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301 – Oct. 28 – This Day in Baptist History Past

This is a day of apostacy that is as great as  what Spurgeon faced. Those that will stand will face anger, arrogance, and ridicule for standing faithfully for the express truths of the Word of God.



Controversy isolated Spurgeon

October 28, 1887 – Charles Haddon Spurgeon withdrew from the Baptist Union. During the height of the dispute before he withdrew he wrote the following that gives insight as to the condition of the Union at the time. “No lover of the Gospel can conceal from himself the fact that the days are evil. A new religion has been initiated, which is no more Christianity than chalk is cheese, and this religion, being destitute of moral honesty, palms itself off as the old faith with slight improvements, and on this plea usurps pulpits which were erected for Gospel preaching. The Atonement is scouted, the inspiration of the Scripture is derided, the Holy Spirit is degraded into an influence, the punishment of sin is turned into fiction, and the Resurrection into a myth, and yet these enemies of our faith expect us to call them brethren, and maintain a confederacy with them!” At the back of doctrinal falsehood comes a natural decline of spiritual life, evidenced by a taste for questionable amusements, and a weariness of devotional meetings. Spurgeon’s early complaints centered upon three problems; the decline of prayer meetings among the Baptist churches, the worldliness of ministers relating to entertainment, and doctrinal problems which stemmed from the inroads of the “higher criticism” of that day. This controversy isolated Spurgeon from many who refused to stand with him for the defense of biblical truth. Many believe that the grief and conflict of this battle hastened his death after a period of illness at Mentone in Southern France. He died on Jan. 31, 1892 at 57 years of age. In our day when apostasy abounds, God grant us men of God like him.

Dr. Greg J. Dixon from: This Day in Baptist History Vol. I: Cummins Thompson /, pp. 447-48.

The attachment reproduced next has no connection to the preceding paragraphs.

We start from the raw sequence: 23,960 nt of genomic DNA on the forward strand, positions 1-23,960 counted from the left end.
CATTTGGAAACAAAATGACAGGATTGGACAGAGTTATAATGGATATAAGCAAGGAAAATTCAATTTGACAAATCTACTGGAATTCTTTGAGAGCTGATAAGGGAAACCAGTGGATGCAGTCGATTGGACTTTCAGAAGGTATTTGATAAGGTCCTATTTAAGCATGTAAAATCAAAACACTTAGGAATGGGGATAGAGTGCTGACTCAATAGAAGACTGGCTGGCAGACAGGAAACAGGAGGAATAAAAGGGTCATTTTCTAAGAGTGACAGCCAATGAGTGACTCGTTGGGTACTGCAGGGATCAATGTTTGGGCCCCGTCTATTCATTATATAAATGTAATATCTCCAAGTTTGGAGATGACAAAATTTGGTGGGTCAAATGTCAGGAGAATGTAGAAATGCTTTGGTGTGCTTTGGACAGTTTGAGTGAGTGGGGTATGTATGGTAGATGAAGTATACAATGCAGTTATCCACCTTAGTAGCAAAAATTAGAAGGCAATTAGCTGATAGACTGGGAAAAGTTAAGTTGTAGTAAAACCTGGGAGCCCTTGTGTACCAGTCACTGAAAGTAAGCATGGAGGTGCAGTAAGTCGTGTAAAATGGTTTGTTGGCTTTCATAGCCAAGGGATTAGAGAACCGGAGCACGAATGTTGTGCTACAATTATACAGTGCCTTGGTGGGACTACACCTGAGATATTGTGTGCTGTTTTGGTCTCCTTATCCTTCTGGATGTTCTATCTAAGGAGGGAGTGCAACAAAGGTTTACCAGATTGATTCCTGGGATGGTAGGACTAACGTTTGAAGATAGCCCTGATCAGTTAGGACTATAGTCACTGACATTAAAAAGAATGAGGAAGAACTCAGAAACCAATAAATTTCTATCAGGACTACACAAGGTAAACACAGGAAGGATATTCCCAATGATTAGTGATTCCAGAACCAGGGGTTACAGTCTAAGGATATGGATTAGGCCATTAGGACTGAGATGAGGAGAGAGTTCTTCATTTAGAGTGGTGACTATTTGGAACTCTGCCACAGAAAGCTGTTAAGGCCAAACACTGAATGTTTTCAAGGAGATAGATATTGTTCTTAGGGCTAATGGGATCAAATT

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‘Hail, victorious soldier!’
 On Jan. 06, 1935, Pastor Oliver W. Van Osdel was honored at a memorial service at the Wealthy St. Baptist Church, Grand Rapids, MI.  Dr. David Otis Fuller preached the memorial sermon, “Home – to be with Jesus.”  Dr. J. Frank Norris, who had worked with Pastor Osdel in the formation of the Baptist Union said, “I didn’t grieve for him.  When he went home I said, ‘Hail, victorious soldier!’”  In 1909, at age 62, Van Osdel was called to return to pastor Wealthy Baptist again.  Through much sacrifice and hardship, a new edifice was constructed in phases from 1912-1917.  It seated 1300 for worship and provided 1,000 classrooms.  It served the congregation until 1982.  He also led the church in evangelism and missions.  Upon his death, the church had sent forth 18 missionaries, 13 serving on foreign fields.  He was most influential in the fundamentalist-modernist fight of the early 20th Century.  Because of modernism in the Grand Rapids MI Baptist Association, 14 churches withdrew and formed a new association of which he was the moderator.   He also helped form a new Michigan association.   In 1920 fundamentalists within the Northern Baptist Convention met in Buffalo, NY, and formed the Fundamental Baptist Fellowship, but it had little spiritual strength.  In 1922, the Baptist Bible Union was formed, which included such giants as T.T. Shields from Canada, William Bell Riley from Minneapolis, and J. Frank Norris from Ft. Worth.  Finally, the aging Van Osdel was the driving force, behind the formation of the General Association of Regular Baptist Churches (GARBC).  He resigned from Wealthy St. on Aug. 20, 1934 and died Jan. 1, 1935.
Dr. Greg J. Dixon from: This Day in Baptist History Vol. IIII: Cummins /, pp. 11-13.

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